What is it?
A palpitation (pall-pih-ta-shun) is a pounding or racing feeling in your heart. You may feel that your heartbeat is not normal. You may feel a "flip-flopping" sensation or a flutter in your chest. Palpitations may be upsetting but are usually not a serious problem.
Anxiety (ang-zi-ih-t), not enough sleep, some medicine, or caffeine may cause palpitations. Nicotine in cigarettes or exercising too hard may be other causes. Heart disease, thyroid problems, or other diseases may also cause this problem.
Signs and Symptoms:
You may feel like your heart is "skipping beats," "fluttering in your chest," or "racing." Or you may feel like your heart is jumping or throbbing in your chest. Palpitations may be serious if you feel dizzy, light-headed, short of breath, or faint (pass out).
- Stop smoking.
- Do not drink liquids that contain caffeine.
- Rest and learn to control your stress.
Your physician will listen to your heart. Blood and heart tests may be done. You may need to change medicines if your medicine is causing the palpitations. Sometimes medicine may be used to prevent palpitations.
Herbs and Supplements:
Before taking any herbs or supplements, ask your caregiver if it is OK. Talk to your caregiver about how much you should take. If you are using this medicine without instructions from your caregiver, follow the directions on the label. Do not take more medicine or take it more often than the directions tell you to. The herbs and supplements listed may or may not help treat your condition.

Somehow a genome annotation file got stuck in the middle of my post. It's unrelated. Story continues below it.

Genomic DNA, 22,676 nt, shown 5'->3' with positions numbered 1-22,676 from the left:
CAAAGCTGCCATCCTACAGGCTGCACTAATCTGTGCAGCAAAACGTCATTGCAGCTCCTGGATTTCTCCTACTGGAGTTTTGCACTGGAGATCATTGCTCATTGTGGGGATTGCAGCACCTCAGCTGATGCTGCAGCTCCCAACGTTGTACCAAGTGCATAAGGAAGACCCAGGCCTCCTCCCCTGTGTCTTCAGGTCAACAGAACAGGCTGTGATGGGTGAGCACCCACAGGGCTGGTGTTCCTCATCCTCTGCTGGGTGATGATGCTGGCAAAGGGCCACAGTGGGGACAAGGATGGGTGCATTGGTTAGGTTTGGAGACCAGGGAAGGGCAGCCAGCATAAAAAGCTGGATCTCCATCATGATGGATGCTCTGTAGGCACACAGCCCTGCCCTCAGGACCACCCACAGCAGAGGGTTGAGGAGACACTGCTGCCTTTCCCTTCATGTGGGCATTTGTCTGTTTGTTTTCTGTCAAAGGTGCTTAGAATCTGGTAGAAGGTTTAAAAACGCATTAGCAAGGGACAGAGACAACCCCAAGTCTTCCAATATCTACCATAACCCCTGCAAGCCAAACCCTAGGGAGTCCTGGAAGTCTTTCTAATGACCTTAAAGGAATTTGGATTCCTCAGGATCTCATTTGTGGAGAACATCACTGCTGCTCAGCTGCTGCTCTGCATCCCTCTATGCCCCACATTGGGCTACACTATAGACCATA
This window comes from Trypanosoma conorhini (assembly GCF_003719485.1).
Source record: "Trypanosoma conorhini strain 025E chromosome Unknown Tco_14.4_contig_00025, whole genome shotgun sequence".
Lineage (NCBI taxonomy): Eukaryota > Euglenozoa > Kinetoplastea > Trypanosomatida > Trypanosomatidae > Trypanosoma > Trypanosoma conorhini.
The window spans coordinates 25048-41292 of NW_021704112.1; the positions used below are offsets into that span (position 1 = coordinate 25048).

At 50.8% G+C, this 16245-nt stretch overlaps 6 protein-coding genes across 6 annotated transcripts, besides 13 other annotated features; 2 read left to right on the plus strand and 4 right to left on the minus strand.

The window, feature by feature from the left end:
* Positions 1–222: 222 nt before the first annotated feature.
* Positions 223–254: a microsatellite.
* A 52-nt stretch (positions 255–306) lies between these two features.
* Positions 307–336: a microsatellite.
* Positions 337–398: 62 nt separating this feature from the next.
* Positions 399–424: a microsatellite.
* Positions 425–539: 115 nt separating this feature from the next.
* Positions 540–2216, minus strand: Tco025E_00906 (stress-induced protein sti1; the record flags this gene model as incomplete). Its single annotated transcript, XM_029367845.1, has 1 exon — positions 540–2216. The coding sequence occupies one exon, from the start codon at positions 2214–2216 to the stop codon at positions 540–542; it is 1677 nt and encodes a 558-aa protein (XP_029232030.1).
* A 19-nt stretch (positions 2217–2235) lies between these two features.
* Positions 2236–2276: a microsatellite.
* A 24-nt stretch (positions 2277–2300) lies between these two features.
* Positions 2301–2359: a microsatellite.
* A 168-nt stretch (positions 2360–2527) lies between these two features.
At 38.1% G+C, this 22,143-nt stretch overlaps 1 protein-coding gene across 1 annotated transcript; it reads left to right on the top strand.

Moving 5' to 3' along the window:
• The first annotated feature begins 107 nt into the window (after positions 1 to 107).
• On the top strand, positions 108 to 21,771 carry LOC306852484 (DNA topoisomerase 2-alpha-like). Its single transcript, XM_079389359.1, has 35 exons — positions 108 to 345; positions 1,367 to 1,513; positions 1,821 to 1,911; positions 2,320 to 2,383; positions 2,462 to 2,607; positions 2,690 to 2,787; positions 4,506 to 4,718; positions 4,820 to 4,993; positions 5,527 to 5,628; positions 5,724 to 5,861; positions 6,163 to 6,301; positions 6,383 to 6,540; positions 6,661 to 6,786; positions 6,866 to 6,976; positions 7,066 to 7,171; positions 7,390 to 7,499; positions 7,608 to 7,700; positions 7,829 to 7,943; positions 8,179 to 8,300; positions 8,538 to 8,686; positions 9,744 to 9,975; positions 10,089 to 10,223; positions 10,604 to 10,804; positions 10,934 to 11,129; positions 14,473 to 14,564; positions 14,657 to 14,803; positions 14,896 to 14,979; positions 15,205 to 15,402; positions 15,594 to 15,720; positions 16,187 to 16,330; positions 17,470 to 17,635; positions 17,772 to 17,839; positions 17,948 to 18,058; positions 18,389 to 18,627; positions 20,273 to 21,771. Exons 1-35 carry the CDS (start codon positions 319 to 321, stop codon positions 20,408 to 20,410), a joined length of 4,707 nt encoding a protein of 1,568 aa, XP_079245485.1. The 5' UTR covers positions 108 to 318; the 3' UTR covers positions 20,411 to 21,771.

- Acupuncture may help palpitations.
- Biofeedback may help palpitations.
Other ways of treating your symptoms : Other ways to treat your symptoms are available to you.
Talk to your caregiver if:
- You would like medicine to treat palpitations.
- Your symptoms have not gone away or improved by these self-help measures.
- Your palpitations are happening more often.
- You have questions about what you have read in this document.
SEEK CARE IMMEDIATELY IF:
- You have chest pain that spreads to your arms, jaw, or back. You should see your caregiver if you are sweating, sick to your stomach (nauseated), or are having trouble breathing. These are signs of a heart attack. This is an emergency! Call 911 or 0 (operator) to get to the nearest hospital or clinic. Do not drive yourself!
- You are too dizzy to stand up.
You have the right to help plan your care. To help with this plan, you must learn about your health condition and how it may be treated. You can then discuss treatment options with your caregivers. Work with them to decide what care may be used to treat you. You always have the right to refuse treatment.
1. Bleecker ER & Engel BT: Learned control of cardiac rate and cardiac conduction in the Wolff-Parkinson-White syndrome. N Engl J Med 1973; 288(11):560-562.
2. Xia Y, Guo XQ, Zhang AZ et al: Inhibitory effect of analogous electro-acupuncture on experimental arrhythmia. Acupunct Electrother Res 1985; 10(1-2):13-34.
Last Updated: 1/4/2011